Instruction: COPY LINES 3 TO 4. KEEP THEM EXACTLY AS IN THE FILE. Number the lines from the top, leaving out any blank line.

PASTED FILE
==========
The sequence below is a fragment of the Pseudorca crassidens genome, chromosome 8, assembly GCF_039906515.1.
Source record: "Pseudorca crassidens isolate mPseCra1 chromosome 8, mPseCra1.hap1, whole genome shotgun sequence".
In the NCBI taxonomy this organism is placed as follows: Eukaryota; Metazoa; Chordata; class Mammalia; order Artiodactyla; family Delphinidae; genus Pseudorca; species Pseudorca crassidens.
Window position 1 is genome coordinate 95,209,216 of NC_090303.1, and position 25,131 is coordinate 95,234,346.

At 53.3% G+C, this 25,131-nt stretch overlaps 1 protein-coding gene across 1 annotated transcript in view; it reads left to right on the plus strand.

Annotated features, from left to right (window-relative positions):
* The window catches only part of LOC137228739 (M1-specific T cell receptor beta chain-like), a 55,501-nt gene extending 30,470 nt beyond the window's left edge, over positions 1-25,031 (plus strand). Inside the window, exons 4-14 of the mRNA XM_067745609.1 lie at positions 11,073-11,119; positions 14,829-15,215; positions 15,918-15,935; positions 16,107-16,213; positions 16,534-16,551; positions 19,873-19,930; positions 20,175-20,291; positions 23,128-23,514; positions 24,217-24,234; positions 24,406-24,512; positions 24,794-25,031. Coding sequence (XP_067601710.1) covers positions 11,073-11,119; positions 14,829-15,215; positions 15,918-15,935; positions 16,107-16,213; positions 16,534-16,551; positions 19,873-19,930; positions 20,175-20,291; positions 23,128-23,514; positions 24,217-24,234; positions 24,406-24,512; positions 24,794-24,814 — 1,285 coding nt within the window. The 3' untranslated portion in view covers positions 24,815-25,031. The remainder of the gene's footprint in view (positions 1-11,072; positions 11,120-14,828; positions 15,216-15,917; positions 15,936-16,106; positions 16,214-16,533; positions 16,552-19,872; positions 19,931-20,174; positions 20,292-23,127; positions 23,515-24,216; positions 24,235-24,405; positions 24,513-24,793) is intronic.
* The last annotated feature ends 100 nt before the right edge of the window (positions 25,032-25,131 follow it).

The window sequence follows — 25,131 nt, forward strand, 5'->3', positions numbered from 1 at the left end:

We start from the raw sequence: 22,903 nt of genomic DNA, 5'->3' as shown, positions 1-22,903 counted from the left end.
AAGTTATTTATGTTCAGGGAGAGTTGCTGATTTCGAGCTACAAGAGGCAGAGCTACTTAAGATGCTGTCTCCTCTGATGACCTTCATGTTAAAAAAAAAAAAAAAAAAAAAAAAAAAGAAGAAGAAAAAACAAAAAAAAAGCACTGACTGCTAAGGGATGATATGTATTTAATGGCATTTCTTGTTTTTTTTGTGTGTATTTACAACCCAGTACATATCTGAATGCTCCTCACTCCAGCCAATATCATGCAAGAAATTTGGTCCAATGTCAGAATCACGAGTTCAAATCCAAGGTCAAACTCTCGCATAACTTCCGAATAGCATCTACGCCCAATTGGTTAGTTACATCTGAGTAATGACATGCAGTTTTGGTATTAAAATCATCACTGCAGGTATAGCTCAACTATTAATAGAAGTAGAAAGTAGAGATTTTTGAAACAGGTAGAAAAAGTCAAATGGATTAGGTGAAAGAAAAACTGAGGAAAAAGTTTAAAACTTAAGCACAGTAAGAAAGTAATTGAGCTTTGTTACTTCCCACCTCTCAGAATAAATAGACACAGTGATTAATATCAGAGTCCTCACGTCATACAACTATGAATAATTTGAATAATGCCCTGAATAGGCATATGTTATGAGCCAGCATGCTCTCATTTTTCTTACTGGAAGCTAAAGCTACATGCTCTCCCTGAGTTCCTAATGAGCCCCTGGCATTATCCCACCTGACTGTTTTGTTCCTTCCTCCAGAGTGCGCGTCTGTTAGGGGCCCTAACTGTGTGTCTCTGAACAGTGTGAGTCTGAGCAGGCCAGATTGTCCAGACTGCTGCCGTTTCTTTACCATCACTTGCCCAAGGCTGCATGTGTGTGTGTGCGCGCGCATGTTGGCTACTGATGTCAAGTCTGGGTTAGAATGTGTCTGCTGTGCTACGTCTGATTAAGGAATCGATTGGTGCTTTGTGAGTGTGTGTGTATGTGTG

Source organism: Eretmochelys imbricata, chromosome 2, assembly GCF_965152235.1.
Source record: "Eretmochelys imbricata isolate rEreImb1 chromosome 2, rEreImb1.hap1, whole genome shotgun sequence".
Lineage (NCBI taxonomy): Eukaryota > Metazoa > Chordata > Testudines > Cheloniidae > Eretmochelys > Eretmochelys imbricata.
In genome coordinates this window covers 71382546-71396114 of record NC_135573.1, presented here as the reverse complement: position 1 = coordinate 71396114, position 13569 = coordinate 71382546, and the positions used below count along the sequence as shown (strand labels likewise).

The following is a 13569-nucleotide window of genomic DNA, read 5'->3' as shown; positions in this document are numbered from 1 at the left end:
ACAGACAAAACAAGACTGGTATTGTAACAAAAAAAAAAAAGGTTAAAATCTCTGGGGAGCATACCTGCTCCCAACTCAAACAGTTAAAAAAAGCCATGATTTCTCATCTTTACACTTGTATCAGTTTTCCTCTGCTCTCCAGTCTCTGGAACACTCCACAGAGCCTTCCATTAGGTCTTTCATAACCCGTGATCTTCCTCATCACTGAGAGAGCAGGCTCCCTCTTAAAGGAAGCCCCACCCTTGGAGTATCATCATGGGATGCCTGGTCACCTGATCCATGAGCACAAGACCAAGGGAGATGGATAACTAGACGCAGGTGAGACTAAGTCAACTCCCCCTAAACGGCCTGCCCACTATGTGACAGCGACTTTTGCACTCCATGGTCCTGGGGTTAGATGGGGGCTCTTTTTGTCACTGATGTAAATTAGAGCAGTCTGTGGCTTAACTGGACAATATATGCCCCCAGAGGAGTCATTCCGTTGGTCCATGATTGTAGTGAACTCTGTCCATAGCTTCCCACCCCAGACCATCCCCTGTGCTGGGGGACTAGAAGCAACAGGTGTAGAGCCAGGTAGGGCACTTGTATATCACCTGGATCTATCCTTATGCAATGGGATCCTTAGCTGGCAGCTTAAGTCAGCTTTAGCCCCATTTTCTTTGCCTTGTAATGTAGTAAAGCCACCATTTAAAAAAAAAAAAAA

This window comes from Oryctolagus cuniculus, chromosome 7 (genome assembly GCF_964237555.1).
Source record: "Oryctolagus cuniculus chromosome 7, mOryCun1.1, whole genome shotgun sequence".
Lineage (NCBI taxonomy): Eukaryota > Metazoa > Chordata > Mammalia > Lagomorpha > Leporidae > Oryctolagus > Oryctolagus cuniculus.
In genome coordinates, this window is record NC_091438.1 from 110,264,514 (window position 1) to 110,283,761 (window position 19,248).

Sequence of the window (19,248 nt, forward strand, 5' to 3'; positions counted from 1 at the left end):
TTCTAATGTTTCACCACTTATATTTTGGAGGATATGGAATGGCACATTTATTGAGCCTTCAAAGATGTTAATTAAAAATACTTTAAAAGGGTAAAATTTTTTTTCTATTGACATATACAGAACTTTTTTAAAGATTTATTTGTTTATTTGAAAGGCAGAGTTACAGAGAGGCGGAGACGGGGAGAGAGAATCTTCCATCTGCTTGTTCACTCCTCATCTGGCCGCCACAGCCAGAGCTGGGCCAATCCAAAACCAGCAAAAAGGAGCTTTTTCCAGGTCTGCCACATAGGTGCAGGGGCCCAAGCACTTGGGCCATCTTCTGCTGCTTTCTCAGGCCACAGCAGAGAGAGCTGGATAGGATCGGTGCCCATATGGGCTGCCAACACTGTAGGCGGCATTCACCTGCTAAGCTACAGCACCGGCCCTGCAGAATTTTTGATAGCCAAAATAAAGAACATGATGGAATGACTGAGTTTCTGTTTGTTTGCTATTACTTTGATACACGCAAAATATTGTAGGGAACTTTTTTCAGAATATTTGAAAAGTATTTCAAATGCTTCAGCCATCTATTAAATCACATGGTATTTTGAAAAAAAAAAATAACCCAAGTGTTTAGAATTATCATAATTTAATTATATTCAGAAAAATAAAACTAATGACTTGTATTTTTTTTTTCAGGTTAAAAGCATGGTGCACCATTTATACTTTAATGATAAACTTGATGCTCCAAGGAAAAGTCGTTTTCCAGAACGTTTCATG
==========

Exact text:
In the NCBI taxonomy this organism is placed as follows: Eukaryota; Metazoa; Chordata; class Mammalia; order Artiodactyla; family Delphinidae; genus Pseudorca; species Pseudorca crassidens.
Window position 1 is genome coordinate 95,209,216 of NC_090303.1, and position 25,131 is coordinate 95,234,346.